Living in New York, I see Nets gear everywhere: subway cars and sidewalks dotted with the same black hats and HELLO BROOKLYN shirts. To shed the team's unofficial title as "Knicks' smelly cousin from Jersey," the Nets brain trust rebranded the organization as the physical incarnation of Brooklyn -- settling on a logo that highlights the team's new digs. The goal: to win over fans by co-opting Brooklyn's vibe and cultural relevance and relegating the team's actual name (and its corresponding associations) to an afterthought.
So when I see people wearing Nets apparel, I figure they're just reppin Brooklyn. That leaves the Nets in a potentially unique situation: everyone loves their brand, but not many people actually follow the team.
Brooklyn had a great opportunity to convert disenchanted Knicks fans these last couple of seasons, but the current Nets roster -- comprised mainly of past-their-prime talent -- feels impermanent and destined for an ugly decay. I respect that Billy King swung for the fences and mortgaged the team's future for a shot at the title right now, but in so doing he left the team without any young prospects of note (sorry, Mason Plumlee) and whatever championship aspirations the Nets had crumbled early this season with Brooke Lopez's foot.
So I walked into the mouth of the Barclay's Center on Monday night for Game 4 between Brooklyn and Miami searching for that illusive, authentic Nets fan: the diehard unwilling to stop the "DE-FENSE" chant even as the crowd of fairweathers, too busy Instagraming selfies, remained seated; that girl or guy screaming at each made basket and sickened by every miss. When the spirit moved me, I jotted down a few bullet points to document my findings (and missed a sweet Kirilenko assist in the process, or so my friend Zeb told me; all in the name of journalistic integrity!). Here are five of the highlights:
- Orthodox Jews: Who knew? The people in our section cheering the loudest and high-fiving the hardest also happened to be sporting the freshest payos and tightest kippas. As a fellow Tribesman, I felt a kinship to these young people so in love with their hometown team. Mazel Tov!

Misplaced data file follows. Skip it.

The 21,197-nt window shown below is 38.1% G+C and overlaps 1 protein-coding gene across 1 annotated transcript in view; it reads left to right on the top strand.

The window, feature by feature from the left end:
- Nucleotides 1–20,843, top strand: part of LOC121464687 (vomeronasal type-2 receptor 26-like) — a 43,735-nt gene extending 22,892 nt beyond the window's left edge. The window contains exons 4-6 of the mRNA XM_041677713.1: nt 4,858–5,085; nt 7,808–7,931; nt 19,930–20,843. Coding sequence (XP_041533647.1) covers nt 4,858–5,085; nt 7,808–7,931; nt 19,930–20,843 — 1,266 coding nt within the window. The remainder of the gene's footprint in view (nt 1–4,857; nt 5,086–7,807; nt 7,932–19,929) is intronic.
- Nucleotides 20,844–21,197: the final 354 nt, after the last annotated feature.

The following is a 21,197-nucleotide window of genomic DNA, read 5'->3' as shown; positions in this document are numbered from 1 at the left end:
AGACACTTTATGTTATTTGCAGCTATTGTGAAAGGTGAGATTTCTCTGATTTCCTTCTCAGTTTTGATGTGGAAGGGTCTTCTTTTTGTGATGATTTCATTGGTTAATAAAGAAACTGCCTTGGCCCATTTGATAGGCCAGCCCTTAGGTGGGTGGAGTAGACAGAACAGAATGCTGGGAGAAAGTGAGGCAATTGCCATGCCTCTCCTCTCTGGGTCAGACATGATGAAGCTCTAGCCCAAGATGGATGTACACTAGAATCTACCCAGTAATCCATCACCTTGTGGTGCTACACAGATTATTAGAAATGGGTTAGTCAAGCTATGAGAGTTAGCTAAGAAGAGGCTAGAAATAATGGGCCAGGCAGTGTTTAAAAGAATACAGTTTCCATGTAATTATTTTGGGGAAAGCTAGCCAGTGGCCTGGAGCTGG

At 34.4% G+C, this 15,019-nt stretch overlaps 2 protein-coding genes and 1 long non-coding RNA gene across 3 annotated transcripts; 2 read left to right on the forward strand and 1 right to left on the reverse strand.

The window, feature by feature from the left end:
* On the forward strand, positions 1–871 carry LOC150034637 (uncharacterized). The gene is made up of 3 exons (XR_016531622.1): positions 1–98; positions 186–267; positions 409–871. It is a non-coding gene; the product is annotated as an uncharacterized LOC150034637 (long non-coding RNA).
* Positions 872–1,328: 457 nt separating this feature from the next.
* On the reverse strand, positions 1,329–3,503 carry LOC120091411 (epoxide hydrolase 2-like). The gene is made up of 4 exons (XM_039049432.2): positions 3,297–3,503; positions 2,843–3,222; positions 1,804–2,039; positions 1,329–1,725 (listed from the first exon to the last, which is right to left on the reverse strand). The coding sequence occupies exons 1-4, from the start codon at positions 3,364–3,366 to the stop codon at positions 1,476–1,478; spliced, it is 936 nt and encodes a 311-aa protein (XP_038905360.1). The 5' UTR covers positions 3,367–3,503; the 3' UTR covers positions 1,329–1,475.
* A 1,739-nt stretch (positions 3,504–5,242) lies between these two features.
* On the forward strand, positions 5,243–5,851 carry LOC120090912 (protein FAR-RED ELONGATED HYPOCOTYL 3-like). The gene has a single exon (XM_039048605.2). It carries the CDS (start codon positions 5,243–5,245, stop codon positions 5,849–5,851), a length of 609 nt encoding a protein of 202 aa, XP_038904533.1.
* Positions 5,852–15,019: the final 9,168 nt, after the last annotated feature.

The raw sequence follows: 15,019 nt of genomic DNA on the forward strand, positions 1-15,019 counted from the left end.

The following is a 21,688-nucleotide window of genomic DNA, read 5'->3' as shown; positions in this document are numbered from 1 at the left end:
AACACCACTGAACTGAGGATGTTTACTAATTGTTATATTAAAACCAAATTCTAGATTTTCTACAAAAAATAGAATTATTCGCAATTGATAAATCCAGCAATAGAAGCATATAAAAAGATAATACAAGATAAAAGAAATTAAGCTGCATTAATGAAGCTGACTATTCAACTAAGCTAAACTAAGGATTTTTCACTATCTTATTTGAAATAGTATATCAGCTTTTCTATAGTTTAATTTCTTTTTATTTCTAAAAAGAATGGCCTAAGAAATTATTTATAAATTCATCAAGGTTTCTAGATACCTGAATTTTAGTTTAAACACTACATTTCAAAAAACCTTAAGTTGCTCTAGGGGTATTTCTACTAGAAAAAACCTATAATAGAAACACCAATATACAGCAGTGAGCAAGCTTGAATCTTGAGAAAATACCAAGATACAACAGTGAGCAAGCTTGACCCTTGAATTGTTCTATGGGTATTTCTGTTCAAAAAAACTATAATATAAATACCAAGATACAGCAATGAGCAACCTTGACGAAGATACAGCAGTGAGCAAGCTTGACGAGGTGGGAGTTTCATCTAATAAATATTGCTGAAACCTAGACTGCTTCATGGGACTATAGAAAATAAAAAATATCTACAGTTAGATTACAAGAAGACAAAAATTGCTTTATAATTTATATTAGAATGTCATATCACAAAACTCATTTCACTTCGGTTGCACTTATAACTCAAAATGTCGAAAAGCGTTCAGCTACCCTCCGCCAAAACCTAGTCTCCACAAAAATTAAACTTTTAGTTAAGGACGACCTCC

- Heated: When I first got to my seat, as is the custom, I fist-bumped my fellow section mates -- including the father-son combo a few seats down from me -- to communicate Nets solidarity, only to realize mid-bump that both dad and teen were wearing throwback Heat jerseys. I knew going into the game that there would be a lot of Miami fans, but the actual number was ridiculous. The crowd was about 60-40 split Nets to Heat fans (and that's being generous). Worse yet, the Miami faithful erupted with every Lebron basket (of which there were many) while Brooklynites too often let their chants die and rarely waved their rally towels with any sort of vigor. Finally, in perhaps the most shameful display of all, so many people left their free t-shirts hanging on the back of their seats that from my vantage point in the nosebleeds, the crowd appeared as a patchwork quilt -- a sheet of black in one section then, BAM, a guy in a salmon collared shirt.
- T-Shirt Cannon: The Brooklyn Knight simply aims too low and shoots free shirts too infrequently. If the Nets organization wants to create a loyal fanbase, they need to arm him with an arsenal of free stuff and tell him to launch more of it into the upper decks -- that's where the real fans sit, which is to say, those are the only seats I can afford.
- Fashionably Late: Halfway through the 3rd quarter, a sea of seats remained open (mainly in the pricier sections). Those lower sections (which were supposed to be wearing white) looked like a mouth missing teeth. Solution? Use the aforementioned underutilized t-shirt cannon to send those good tickets up to the people who actually showed up. Where's the suggestion box when you need one?
- The Realest: I happened to be sitting next to the self-proclaimed #1 Nets Fan. When I asked her how she was confident in her position at the top, she needed only to point her regular human finger toward her enormous foam finger which read, "#1 Nets Fan." In Brooklyn, that's all it takes.
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